For my small shelf I looked out over a sea of moderate rollers. They were not the monstrous waves of apocalyptic doom. They were just moderate waves. One after another and another and another. I stood there looking out at the sea with my boat in one hand and my feet braced to absorb the waves as they broke over my shelf. Time to take stock. My feet were dry so I knew there were no holes in my dry suit. My hands were not cut, no blood on my face or ears no pulled muscles. I turned to my boat and decided to empty the cockpit. I tipped it over and let it drain then lifted it to get the last of the water out. It seemed heavy indicating I might have water in the forward hatch, which is leak proof, which meant a possible hole. I decided to deal with that possibility later and turned to the deck. There seemed to be no cracks or damage to the deck so I decided once the swells subsided I'd pop the hatches and have a look inside.

Turning back to the sea I started to time the swells. One one thousand, two one thousand...14 one thousands. Could I throw my boat off the shelf, jump in, fasten the spray deck and paddle out in 14 seconds? I switched to Mississippi's, then Steamboats but it didn't make much difference. I looked to the rock face. Scrambling up would be easy, pulling the boat up with my various ropes would be had but could be done, but to want end. I'd still be on a rock cut off from the point and this was likely the best place to re launch from. Seal launching out when the shelf flooded wasn't and option as I'd be dropping into a foam stack laying over rocks just below the surface. Slamming into them would surely lead to greater hull damage then I'd already inflicted on the boat.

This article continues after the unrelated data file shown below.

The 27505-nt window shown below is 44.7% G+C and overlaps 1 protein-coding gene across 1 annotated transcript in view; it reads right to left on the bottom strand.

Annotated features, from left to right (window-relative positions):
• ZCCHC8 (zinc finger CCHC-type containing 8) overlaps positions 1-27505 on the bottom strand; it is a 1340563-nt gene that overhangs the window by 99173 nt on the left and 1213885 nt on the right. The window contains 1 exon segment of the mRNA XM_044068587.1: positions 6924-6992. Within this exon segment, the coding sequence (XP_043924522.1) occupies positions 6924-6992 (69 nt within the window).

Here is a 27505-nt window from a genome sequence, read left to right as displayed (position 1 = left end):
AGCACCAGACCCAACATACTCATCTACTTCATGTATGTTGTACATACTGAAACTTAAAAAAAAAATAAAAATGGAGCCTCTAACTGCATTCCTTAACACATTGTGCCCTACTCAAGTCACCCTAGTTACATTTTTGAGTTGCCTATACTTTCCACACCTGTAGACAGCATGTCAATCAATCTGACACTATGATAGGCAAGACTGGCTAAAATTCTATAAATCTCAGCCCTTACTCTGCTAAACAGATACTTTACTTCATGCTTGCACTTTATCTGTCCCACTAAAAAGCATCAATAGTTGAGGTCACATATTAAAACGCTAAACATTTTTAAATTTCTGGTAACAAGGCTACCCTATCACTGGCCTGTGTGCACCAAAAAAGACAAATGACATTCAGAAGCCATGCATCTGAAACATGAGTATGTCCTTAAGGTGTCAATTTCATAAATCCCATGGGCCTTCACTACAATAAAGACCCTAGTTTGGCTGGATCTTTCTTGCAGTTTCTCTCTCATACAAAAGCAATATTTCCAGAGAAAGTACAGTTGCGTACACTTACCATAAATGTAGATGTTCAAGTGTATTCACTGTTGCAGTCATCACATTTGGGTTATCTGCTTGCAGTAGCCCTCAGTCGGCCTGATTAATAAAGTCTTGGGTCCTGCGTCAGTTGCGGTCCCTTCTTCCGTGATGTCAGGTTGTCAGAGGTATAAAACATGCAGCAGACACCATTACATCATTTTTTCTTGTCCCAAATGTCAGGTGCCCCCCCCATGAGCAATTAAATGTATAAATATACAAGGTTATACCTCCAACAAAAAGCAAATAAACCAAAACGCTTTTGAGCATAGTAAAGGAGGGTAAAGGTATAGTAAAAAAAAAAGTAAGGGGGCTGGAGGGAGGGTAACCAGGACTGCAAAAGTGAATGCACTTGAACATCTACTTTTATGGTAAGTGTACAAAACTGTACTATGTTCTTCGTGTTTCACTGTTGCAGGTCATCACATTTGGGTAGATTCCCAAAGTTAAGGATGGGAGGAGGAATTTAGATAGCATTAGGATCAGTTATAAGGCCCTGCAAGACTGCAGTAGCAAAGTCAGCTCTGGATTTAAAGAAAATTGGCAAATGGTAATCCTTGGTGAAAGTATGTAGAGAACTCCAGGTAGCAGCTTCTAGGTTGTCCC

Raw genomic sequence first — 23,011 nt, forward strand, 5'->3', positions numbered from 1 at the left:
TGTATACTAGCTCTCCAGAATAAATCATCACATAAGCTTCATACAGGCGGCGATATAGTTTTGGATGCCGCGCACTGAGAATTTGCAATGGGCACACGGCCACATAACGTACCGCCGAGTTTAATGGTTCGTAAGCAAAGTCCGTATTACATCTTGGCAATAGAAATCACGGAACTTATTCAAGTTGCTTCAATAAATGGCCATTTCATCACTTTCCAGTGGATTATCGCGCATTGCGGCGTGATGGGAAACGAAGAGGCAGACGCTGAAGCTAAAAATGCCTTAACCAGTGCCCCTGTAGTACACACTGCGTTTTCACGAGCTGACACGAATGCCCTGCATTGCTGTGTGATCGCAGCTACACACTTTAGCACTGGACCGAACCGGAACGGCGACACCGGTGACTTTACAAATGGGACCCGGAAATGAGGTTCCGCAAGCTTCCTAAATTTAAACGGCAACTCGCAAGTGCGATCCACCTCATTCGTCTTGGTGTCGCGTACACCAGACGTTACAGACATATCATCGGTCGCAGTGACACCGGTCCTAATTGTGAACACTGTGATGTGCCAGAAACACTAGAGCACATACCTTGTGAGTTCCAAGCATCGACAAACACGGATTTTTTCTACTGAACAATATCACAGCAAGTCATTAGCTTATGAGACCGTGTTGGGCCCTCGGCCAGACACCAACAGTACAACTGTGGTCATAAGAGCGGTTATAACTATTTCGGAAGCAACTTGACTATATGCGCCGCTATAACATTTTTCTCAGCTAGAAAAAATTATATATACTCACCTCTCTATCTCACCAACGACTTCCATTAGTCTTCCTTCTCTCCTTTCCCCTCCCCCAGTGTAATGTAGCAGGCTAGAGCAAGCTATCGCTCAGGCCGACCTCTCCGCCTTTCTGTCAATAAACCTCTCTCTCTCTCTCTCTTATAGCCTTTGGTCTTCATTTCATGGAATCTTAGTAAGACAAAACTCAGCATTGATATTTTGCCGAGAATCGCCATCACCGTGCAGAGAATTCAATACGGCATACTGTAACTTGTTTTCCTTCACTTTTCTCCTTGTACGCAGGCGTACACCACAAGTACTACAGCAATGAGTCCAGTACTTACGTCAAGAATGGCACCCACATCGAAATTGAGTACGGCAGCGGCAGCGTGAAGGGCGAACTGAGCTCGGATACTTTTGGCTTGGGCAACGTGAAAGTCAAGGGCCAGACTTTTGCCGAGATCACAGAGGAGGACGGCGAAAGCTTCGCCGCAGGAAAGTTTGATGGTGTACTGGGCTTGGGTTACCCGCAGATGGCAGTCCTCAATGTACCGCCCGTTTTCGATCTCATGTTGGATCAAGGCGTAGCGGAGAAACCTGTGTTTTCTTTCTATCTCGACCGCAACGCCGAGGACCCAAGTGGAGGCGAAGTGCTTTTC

I looked at my watch it was 20 minutes to 12 noon. I looked at my for deck and read the grease pencil message, "High tide at High noon". Would my drying shelf be completely flooded? Or would enough water water pour into the rock garden to change the water dynamics? Would the swell pattern recycle back from moderate to low. It was time to watch the ocean and study.

I love the sea. No matter it's state watching it is easy. The way swells break and spill from blue to green to white is hypnotizing. The slate gray of rollers rising and falling can draw me in. And the sound. Whether it's listening to the trusted sound of waves breaking on a beach when your tucked in tight on shore, or the clatter of rounded stones being played as waves wash back and forth, or the pure fury of a wind storm over deep waters, or that distinctive sound water makes in confined races when the current is running hard and fast, all of it is music, a symphony of nature. It was no different on the shelf.

Gradually I began to see a pattern in the swells. I figured I'd be able to slide the boat off the shelf and step in then paddle out until I could safely put the spray deck back on. I watched through the first then second calm period during the third I checked the forward and aft hatches. They were dry. I reasoned the boat felt heavy simply because of the after affects of the adrenaline that had coursed through me.